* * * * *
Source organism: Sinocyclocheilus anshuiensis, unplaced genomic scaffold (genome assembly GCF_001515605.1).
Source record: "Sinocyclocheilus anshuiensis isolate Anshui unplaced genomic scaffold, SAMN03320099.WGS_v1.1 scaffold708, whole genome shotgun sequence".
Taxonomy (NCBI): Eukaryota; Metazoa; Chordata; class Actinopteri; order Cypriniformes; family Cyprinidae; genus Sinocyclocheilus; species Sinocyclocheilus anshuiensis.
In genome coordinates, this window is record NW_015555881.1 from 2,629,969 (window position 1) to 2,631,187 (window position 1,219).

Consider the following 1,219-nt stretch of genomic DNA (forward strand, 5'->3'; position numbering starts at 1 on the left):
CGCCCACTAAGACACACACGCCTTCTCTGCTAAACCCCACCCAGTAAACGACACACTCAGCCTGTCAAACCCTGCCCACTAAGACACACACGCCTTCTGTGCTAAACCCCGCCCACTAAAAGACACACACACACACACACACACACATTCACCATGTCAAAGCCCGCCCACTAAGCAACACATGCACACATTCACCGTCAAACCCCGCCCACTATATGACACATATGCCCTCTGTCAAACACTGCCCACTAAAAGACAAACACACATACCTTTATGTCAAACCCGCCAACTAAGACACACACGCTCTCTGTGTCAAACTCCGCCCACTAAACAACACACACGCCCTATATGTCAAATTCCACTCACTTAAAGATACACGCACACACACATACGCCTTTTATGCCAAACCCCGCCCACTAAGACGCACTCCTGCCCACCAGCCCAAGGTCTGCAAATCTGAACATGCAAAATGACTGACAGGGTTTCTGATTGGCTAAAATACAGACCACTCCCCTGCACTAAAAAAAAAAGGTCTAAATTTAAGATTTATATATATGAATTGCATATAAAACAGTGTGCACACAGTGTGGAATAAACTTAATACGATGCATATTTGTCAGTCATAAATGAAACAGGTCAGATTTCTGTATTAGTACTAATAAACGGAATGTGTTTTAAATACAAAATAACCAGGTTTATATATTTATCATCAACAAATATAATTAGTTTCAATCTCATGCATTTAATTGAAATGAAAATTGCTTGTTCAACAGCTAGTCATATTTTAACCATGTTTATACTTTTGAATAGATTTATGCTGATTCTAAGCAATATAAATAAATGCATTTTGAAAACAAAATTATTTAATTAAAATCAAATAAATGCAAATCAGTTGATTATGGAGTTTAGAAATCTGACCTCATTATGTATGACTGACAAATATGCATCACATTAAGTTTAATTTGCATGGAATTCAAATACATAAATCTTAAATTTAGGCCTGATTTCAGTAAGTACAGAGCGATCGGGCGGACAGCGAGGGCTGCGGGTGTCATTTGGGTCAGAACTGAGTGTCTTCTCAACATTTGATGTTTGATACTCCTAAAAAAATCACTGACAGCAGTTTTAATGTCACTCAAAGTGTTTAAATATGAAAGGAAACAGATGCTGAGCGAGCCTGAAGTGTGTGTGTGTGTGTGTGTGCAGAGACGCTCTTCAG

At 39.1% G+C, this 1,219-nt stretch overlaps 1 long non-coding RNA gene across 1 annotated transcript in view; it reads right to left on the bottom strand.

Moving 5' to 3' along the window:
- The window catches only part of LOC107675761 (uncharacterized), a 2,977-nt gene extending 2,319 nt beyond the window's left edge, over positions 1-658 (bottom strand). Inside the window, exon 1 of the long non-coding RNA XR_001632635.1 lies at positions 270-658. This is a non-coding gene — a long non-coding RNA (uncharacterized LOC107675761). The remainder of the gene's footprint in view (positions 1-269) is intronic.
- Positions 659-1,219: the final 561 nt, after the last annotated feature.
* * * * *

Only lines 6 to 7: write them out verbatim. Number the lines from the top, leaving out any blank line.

CGCCCACTAAGACACACACGCCTTCTCTGCTAAACCCCACCCAGTAAACGACACACTCAGCCTGTCAAACCCTGCCCACTAAGACACACACGCCTTCTGTGCTAAACCCCGCCCACTAAAAGACACACACACACACACACACACACATTCACCATGTCAAAGCCCGCCCACTAAGCAACACATGCACACATTCACCGTCAAACCCCGCCCACTATATGACACATATGCCCTCTGTCAAACACTGCCCACTAAAAGACAAACACACATACCTTTATGTCAAACCCGCCAACTAAGACACACACGCTCTCTGTGTCAAACTCCGCCCACTAAACAACACACACGCCCTATATGTCAAATTCCACTCACTTAAAGATACACGCACACACACATACGCCTTTTATGCCAAACCCCGCCCACTAAGACGCACTCCTGCCCACCAGCCCAAGGTCTGCAAATCTGAACATGCAAAATGACTGACAGGGTTTCTGATTGGCTAAAATACAGACCACTCCCCTGCACTAAAAAAAAAAGGTCTAAATTTAAGATTTATATATATGAATTGCATATAAAACAGTGTGCACACAGTGTGGAATAAACTTAATACGATGCATATTTGTCAGTCATAAATGAAACAGGTCAGATTTCTGTATTAGTACTAATAAACGGAATGTGTTTTAAATACAAAATAACCAGGTTTATATATTTATCATCAACAAATATAATTAGTTTCAATCTCATGCATTTAATTGAAATGAAAATTGCTTGTTCAACAGCTAGTCATATTTTAACCATGTTTATACTTTTGAATAGATTTATGCTGATTCTAAGCAATATAAATAAATGCATTTTGAAAACAAAATTATTTAATTAAAATCAAATAAATGCAAATCAGTTGATTATGGAGTTTAGAAATCTGACCTCATTATGTATGACTGACAAATATGCATCACATTAAGTTTAATTTGCATGGAATTCAAATACATAAATCTTAAATTTAGGCCTGATTTCAGTAAGTACAGAGCGATCGGGCGGACAGCGAGGGCTGCGGGTGTCATTTGGGTCAGAACTGAGTGTCTTCTCAACATTTGATGTTTGATACTCCTAAAAAAATCACTGACAGCAGTTTTAATGTCACTCAAAGTGTTTAAATATGAAAGGAAACAGATGCTGAGCGAGCCTGAAGTGTGTGTGTGTGTGTGTGTGCAGAGACGCTCTTCAG

At 39.1% G+C, this 1,219-nt stretch overlaps 1 long non-coding RNA gene across 1 annotated transcript in view; it reads right to left on the bottom strand.